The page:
This is a sci fi novel written in the 80s, so it feels a little dated (but not obsolete, if that makes sense? Dated in the sense that you can tell what kind of era it was written in and looking forward from). Dickinson wisely doesn’t give us too much detail on the future technology that appears in his world, but drops names and leaves us to infer the details of their usage and function for ourselves. He does still talk about tapes a lot, which seems almost charming coming from the era of smartphones and microSD cards and whatnot (I don’t know anything about technology I’m sorry).

It’s an environmental book as well, and should be pretty bleak given the bare facts of the world he’s writing in: the world has been ravaged and exploited, humans are overpopulated and reaching a stage of apathy where they seem to be winding up their own civilisation and getting ready to die off, either completely or to a sustainable level. At the end we hear about mass suicide pacts. There are very few animals left at all, bar anything that has adapted to urban life and the pool of chimpanzees used for research and displayed in public areas to give humans some nature to look at, which they enjoy doing. Most nature is experienced through the “shaper”, a kind of holographic television.

Somehow it doesn’t feel overwhelmingly hopeless though? We see the world through Eva and her young, animal-bodied perspective, and we experience her fierce attempts to secure a better future for her chimpanzee people. There’s no wallowing in how terrible the future is, only doggedly living in it. The environmental catastrophe seems to have little immediate effect on wherever Eva’s living, and food seems to be easily accessible, but a) it’s written from a young teen’s perspective, b) this kind of matches up with my own experience of living in a sheltered/privileged region during environmental catastrophe and c) we have learned I think a lot about the complexity of global environmental issues since the 80s. If it were to be written today I think it would be a very different picture.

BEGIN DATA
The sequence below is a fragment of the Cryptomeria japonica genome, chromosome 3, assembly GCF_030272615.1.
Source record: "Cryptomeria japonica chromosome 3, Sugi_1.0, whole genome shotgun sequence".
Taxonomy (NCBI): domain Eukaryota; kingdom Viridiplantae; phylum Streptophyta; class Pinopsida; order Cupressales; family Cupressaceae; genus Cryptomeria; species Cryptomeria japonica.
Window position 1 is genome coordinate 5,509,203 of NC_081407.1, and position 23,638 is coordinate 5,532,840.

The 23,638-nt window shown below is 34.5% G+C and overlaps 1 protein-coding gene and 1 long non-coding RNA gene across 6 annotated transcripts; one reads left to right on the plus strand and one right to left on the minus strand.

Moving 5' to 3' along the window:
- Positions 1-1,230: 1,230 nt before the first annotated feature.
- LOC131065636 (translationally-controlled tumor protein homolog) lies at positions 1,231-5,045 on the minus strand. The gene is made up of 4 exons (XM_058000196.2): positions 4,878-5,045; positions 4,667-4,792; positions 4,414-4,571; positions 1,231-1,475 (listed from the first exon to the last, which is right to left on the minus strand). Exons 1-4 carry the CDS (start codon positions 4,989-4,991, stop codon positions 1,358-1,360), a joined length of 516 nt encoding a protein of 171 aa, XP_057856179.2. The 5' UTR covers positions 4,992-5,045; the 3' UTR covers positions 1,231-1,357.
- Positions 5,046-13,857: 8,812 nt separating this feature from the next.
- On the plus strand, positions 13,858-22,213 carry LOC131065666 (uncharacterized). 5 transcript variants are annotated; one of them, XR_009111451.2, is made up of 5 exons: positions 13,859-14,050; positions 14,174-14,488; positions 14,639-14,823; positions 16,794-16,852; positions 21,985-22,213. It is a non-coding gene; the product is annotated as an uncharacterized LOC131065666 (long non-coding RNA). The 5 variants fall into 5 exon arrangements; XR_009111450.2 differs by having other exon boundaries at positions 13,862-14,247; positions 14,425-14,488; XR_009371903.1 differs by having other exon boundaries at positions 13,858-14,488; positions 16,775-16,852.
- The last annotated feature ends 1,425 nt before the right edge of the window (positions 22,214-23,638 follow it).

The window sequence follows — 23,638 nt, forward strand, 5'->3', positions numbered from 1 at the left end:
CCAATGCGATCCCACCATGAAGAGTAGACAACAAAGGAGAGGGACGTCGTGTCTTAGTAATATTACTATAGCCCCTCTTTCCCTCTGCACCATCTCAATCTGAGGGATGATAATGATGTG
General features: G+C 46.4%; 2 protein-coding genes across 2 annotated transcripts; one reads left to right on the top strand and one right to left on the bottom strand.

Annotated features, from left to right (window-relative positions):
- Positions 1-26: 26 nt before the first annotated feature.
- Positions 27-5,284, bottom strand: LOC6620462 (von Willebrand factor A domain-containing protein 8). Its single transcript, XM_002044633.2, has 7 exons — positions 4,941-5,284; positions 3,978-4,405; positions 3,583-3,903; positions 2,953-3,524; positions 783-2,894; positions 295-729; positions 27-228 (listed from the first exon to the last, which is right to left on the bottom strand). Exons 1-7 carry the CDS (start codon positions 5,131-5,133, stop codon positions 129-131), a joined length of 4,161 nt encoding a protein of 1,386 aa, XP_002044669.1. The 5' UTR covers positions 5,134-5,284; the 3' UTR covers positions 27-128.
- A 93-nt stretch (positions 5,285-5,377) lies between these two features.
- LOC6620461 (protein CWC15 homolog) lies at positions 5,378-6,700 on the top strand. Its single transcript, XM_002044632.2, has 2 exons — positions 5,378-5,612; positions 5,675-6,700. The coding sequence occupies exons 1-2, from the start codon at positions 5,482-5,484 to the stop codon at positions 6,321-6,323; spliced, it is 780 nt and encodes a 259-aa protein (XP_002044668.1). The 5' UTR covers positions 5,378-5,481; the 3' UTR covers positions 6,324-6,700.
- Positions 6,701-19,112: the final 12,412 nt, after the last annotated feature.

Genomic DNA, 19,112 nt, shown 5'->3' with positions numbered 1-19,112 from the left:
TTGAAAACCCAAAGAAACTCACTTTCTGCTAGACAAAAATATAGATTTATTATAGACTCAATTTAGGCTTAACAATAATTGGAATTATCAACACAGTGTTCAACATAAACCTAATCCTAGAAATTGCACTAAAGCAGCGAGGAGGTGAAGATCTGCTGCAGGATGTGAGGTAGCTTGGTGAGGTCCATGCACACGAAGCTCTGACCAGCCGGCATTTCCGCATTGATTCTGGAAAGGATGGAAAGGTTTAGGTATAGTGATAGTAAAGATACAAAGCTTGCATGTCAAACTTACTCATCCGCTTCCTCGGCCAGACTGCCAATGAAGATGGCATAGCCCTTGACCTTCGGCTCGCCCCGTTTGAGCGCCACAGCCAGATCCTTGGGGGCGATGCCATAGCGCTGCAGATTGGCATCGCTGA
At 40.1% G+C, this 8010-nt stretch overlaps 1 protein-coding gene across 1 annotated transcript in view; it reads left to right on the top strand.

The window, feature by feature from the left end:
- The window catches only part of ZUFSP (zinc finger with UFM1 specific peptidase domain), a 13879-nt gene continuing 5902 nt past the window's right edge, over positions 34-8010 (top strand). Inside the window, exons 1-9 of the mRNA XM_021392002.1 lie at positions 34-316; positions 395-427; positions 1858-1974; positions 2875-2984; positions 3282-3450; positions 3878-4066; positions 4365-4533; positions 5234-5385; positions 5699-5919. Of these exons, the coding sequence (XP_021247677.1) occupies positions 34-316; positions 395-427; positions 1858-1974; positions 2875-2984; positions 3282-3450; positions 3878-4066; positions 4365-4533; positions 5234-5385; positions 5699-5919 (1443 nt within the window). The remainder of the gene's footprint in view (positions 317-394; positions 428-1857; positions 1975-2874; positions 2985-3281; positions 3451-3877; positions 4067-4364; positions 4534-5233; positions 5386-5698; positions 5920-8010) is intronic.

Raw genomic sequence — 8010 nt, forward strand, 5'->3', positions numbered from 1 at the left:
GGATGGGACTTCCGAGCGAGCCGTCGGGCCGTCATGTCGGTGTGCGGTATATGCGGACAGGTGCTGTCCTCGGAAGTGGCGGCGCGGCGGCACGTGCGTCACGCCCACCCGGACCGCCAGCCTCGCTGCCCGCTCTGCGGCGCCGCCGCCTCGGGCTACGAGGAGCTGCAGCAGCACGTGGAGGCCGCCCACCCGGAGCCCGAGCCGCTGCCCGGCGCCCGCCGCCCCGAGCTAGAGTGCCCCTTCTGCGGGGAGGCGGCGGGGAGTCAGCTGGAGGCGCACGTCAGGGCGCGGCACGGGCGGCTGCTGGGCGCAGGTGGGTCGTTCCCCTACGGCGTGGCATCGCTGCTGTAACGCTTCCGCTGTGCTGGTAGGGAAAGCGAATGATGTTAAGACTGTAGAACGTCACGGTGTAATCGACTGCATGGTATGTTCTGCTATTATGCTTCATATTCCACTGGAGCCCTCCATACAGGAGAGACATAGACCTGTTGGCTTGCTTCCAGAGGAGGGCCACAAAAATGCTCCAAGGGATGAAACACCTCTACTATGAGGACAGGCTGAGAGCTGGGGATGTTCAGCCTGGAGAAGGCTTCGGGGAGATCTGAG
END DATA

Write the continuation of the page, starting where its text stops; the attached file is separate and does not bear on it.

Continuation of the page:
And although it is written for younger people, the story doesn’t feel dumbed down at all. It’s written in clear, simple language, but that language is used to describe complicated emotions and events. As we are getting everything through Eva’s perspective and thus only know what people tell Eva (and what she works out or speculates) we get some things in brief form, but I could see all the shape of the iceberg underneath the words to what was going on behind the scenes, and I thought that was pretty cool.

The ending is fantastic also, situating Eva in this great ever-changing pattern, in both chimpanzee group dynamics and longer-term, the relationship between humanity and the chimpanzee colony, and even longer-term, the evolutionary nudges Eva has managed to (or has she?) instil in her group.

I really loved it. It hit on a lot of my pet topics (relationship between humanity and nature, animal behaviour) and it was done incredibly well, handling huge issues in a way that I wouldn’t worry would terrify a child. It was lovely, and if you cheated by getting this far without having read the book, I still recommend it to you.

(Black Lives Matter)